By Dan Moffett

Like many South Florida municipalities, Manalapan is struggling to keep its building code in line with a fast-changing world.
A statewide construction boom, coupled with new flood elevation standards from the Federal Emergency Management Agency, have forced the Town Commission to overhaul code requirements that have been on the books for decades.
The issue in Manalapan is captured by a picture that has become familiar along the state’s coastline: a new home sitting significantly higher than the existing, older homes beside it.
Mayor Keith Waters describes it as “almost a stairstep.”
FEMA, in response to rising seas, has issued guidelines that set 100-year flood elevations substantially higher, and this is changing coastal neighborhoods.
“The most significant impact this has on Manalapan properties pertains to flood insurance rates and minimum building pad elevations going up,” says Thomas Biggs, the town’s engineer from Mock, Roos & Associates.
“Many homeowners contemplating major renovations or structure replacements desire to construct their new homes above the 100-year flood stage to protect their families and investments. … Unfortunately, Manalapan has existing building codes in place that restrict the heights of new construction.”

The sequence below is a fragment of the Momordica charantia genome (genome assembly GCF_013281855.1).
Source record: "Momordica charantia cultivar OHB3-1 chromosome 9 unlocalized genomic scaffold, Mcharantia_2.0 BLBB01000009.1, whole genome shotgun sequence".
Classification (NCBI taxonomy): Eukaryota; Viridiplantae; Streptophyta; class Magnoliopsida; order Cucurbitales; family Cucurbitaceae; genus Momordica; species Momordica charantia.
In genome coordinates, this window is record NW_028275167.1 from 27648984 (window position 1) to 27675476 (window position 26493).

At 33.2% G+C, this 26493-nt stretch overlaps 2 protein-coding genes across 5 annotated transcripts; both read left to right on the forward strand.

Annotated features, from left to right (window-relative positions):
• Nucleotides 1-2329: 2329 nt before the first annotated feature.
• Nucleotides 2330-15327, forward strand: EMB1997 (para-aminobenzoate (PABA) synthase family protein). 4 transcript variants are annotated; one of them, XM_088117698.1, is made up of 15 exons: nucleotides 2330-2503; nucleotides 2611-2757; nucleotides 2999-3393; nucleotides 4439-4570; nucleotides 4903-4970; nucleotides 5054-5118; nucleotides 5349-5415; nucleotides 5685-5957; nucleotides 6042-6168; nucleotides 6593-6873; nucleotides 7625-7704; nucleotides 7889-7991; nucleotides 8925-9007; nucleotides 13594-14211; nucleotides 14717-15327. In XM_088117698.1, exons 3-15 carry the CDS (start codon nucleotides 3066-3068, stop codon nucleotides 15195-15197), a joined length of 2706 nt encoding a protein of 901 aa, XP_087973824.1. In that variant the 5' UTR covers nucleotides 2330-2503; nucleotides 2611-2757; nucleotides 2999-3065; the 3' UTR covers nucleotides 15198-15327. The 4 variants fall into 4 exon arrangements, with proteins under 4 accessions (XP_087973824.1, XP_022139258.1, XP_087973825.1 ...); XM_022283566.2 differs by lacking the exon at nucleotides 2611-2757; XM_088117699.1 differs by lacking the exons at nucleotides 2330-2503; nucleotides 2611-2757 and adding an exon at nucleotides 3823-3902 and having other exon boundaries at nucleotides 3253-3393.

Raising heights of new construction unleashes a whole new set of complications and unintended consequences. One result can be that storm drainage from the higher, new construction floods onto the lower, existing properties next door.
The solution Biggs proposed to Manalapan is to allow higher retaining walls along the side property lines to keep the stormwater flow on the higher lot.
During its meeting on April 27, the Town Commission unanimously approved the first reading of an ordinance that will change the town’s building rules for retaining walls.
“We certainly anticipate that there’ll be variances to what we do,” Waters said, acknowledging that the commission can’t contemplate every situation ahead. “But we’ve established a baseline. It’s a starting point.”
Town Attorney Keith Davis said the code revisions to comply with FEMA will have no impact on the size of houses but will allow construction to move higher.
“The only thing that is changing is the height of the dirt they are sitting on,” Davis said of the houses.
Commissioners have more work on codes ahead. Docks are going through a similar period of change as seas rise and building trends follow.
Town Manager Linda Stumpf said at the next meeting, May 25, she will bring proposals to the commission for new language regulating dock and boat lift construction.

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